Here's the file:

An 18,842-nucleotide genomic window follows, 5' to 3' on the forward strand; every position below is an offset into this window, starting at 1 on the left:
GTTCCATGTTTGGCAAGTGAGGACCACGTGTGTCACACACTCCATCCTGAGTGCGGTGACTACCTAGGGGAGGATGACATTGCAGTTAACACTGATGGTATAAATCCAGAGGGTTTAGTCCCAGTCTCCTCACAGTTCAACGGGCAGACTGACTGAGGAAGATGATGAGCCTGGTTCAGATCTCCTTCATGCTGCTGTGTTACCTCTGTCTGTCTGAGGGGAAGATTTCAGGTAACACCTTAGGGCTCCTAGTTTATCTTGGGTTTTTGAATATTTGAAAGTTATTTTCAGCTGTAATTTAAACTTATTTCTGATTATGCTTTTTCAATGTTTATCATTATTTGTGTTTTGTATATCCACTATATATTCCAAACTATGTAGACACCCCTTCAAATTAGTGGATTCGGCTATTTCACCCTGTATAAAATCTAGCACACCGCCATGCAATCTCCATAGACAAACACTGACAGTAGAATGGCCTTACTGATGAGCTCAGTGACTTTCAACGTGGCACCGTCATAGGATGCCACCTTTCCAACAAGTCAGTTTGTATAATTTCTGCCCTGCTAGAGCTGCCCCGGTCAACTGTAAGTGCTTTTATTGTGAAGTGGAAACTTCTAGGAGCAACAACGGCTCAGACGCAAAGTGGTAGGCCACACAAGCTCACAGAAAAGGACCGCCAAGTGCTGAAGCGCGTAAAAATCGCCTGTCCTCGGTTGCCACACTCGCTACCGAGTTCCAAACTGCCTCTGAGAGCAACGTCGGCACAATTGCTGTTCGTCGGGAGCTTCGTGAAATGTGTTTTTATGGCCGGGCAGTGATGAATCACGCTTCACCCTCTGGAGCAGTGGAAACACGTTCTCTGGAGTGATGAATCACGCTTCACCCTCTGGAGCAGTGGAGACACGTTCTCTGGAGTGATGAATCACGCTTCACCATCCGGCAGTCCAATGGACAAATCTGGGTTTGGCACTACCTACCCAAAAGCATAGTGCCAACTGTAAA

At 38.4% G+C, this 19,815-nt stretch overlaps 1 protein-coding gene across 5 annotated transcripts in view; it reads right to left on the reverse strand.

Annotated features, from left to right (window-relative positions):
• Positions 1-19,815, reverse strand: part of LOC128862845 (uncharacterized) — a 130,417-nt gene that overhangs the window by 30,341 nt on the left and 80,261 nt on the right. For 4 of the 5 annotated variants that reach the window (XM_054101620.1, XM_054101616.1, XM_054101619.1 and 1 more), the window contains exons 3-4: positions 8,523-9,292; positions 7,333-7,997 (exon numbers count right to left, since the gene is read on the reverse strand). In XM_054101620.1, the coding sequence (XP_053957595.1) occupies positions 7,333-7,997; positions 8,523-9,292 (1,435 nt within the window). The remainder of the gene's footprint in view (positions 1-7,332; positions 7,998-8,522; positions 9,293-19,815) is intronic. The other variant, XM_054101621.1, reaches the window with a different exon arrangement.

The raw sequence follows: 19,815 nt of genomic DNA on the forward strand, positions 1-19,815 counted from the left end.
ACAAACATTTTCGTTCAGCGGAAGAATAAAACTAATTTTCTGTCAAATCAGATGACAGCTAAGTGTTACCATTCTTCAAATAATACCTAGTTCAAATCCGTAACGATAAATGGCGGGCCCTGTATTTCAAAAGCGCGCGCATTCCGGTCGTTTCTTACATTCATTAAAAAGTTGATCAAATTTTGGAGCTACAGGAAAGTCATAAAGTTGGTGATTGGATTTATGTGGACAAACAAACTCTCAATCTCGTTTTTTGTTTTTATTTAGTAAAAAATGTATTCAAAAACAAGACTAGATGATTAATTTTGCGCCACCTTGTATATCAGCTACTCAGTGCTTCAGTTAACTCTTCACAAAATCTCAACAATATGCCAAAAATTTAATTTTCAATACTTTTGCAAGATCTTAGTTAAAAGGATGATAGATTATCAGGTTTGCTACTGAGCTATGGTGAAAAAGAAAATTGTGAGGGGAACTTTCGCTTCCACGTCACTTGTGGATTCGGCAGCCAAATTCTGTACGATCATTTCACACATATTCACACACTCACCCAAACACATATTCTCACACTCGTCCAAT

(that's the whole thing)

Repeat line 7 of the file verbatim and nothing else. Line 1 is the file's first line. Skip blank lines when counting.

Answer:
ACAAACATTTTCGTTCAGCGGAAGAATAAAACTAATTTTCTGTCAAATCAGATGACAGCTAAGTGTTACCATTCTTCAAATAATACCTAGTTCAAATCCGTAACGATAAATGGCGGGCCCTGTATTTCAAAAGCGCGCGCATTCCGGTCGTTTCTTACATTCATTAAAAAGTTGATCAAATTTTGGAGCTACAGGAAAGTCATAAAGTTGGTGATTGGATTTATGTGGACAAACAAACTCTCAATCTCGTTTTTTGTTTTTATTTAGTAAAAAATGTATTCAAAAACAAGACTAGATGATTAATTTTGCGCCACCTTGTATATCAGCTACTCAGTGCTTCAGTTAACTCTTCACAAAATCTCAACAATATGCCAAAAATTTAATTTTCAATACTTTTGCAAGATCTTAGTTAAAAGGATGATAGATTATCAGGTTTGCTACTGAGCTATGGTGAAAAAGAAAATTGTGAGGGGAACTTTCGCTTCCACGTCACTTGTGGATTCGGCAGCCAAATTCTGTACGATCATTTCACACATATTCACACACTCACCCAAACACATATTCTCACACTCGTCCAAT